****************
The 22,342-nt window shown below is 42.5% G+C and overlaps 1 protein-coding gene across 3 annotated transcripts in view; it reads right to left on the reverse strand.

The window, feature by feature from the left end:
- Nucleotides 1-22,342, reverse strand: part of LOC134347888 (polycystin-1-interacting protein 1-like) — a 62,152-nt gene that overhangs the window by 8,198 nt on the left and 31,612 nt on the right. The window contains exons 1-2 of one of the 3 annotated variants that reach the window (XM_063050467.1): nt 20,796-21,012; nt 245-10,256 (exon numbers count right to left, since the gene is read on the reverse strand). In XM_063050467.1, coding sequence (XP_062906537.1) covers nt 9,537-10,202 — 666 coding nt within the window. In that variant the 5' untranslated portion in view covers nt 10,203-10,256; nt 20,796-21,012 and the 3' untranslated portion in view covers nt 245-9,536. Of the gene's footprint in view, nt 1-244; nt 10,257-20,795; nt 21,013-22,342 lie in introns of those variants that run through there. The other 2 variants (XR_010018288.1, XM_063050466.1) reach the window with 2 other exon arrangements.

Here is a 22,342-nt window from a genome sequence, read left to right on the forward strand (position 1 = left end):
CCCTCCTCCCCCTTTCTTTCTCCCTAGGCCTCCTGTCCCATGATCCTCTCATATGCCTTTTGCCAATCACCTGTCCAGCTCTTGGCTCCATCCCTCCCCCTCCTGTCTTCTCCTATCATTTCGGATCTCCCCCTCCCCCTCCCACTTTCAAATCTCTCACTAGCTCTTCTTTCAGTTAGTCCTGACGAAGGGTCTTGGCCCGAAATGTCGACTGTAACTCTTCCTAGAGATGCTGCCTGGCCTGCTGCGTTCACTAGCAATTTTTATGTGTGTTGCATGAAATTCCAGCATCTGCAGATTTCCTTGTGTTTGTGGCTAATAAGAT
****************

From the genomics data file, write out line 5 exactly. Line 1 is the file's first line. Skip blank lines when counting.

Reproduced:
CCCTCCTCCCCCTTTCTTTCTCCCTAGGCCTCCTGTCCCATGATCCTCTCATATGCCTTTTGCCAATCACCTGTCCAGCTCTTGGCTCCATCCCTCCCCCTCCTGTCTTCTCCTATCATTTCGGATCTCCCCCTCCCCCTCCCACTTTCAAATCTCTCACTAGCTCTTCTTTCAGTTAGTCCTGACGAAGGGTCTTGGCCCGAAATGTCGACTGTAACTCTTCCTAGAGATGCTGCCTGGCCTGCTGCGTTCACTAGCAATTTTTATGTGTGTTGCATGAAATTCCAGCATCTGCAGATTTCCTTGTGTTTGTGGCTAATAAGAT